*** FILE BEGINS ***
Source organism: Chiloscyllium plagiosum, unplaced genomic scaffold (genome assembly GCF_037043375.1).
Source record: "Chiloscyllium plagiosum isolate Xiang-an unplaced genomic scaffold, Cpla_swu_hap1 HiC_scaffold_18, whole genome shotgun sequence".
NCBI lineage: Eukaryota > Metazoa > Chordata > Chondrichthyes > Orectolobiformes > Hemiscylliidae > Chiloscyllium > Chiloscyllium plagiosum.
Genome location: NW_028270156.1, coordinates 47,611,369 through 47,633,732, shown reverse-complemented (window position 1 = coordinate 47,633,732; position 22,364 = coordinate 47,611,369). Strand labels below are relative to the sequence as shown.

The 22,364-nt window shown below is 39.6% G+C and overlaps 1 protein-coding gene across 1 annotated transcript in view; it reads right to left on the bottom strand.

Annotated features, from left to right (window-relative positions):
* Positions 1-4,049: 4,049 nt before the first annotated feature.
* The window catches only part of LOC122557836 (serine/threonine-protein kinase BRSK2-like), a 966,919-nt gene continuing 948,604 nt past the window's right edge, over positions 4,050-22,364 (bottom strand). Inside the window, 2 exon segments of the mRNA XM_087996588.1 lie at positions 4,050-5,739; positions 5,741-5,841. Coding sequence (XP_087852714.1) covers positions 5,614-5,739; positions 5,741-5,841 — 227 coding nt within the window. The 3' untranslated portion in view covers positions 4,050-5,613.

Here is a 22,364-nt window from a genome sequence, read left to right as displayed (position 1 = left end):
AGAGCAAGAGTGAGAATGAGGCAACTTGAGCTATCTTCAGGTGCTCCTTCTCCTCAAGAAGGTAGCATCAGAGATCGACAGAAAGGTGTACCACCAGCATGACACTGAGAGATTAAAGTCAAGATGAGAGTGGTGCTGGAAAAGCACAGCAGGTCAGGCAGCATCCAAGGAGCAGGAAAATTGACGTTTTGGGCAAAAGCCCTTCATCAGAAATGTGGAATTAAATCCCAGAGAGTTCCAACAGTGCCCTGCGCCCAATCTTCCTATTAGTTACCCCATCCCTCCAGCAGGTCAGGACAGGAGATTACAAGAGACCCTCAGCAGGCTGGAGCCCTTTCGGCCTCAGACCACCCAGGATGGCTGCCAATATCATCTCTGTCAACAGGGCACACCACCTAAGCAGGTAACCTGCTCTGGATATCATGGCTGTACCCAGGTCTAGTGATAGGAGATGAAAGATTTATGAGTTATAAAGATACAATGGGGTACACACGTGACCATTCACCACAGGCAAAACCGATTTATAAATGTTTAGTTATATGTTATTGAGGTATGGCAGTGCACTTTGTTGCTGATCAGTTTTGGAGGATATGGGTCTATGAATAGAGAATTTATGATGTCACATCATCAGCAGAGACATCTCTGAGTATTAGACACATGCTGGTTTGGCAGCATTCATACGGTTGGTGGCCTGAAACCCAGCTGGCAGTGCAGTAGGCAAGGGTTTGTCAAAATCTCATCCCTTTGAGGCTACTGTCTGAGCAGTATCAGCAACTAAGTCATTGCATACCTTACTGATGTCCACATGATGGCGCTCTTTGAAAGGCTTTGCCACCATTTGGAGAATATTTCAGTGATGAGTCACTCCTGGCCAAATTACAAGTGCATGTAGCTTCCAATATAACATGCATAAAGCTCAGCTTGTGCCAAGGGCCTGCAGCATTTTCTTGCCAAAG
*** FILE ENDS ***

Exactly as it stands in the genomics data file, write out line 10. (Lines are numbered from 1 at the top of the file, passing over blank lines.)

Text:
AGAGCAAGAGTGAGAATGAGGCAACTTGAGCTATCTTCAGGTGCTCCTTCTCCTCAAGAAGGTAGCATCAGAGATCGACAGAAAGGTGTACCACCAGCATGACACTGAGAGATTAAAGTCAAGATGAGAGTGGTGCTGGAAAAGCACAGCAGGTCAGGCAGCATCCAAGGAGCAGGAAAATTGACGTTTTGGGCAAAAGCCCTTCATCAGAAATGTGGAATTAAATCCCAGAGAGTTCCAACAGTGCCCTGCGCCCAATCTTCCTATTAGTTACCCCATCCCTCCAGCAGGTCAGGACAGGAGATTACAAGAGACCCTCAGCAGGCTGGAGCCCTTTCGGCCTCAGACCACCCAGGATGGCTGCCAATATCATCTCTGTCAACAGGGCACACCACCTAAGCAGGTAACCTGCTCTGGATATCATGGCTGTACCCAGGTCTAGTGATAGGAGATGAAAGATTTATGAGTTATAAAGATACAATGGGGTACACACGTGACCATTCACCACAGGCAAAACCGATTTATAAATGTTTAGTTATATGTTATTGAGGTATGGCAGTGCACTTTGTTGCTGATCAGTTTTGGAGGATATGGGTCTATGAATAGAGAATTTATGATGTCACATCATCAGCAGAGACATCTCTGAGTATTAGACACATGCTGGTTTGGCAGCATTCATACGGTTGGTGGCCTGAAACCCAGCTGGCAGTGCAGTAGGCAAGGGTTTGTCAAAATCTCATCCCTTTGAGGCTACTGTCTGAGCAGTATCAGCAACTAAGTCATTGCATACCTTACTGATGTCCACATGATGGCGCTCTTTGAAAGGCTTTGCCACCATTTGGAGAATATTTCAGTGATGAGTCACTCCTGGCCAAATTACAAGTGCATGTAGCTTCCAATATAACATGCATAAAGCTCAGCTTGTGCCAAGGGCCTGCAGCATTTTCTTGCCAAAG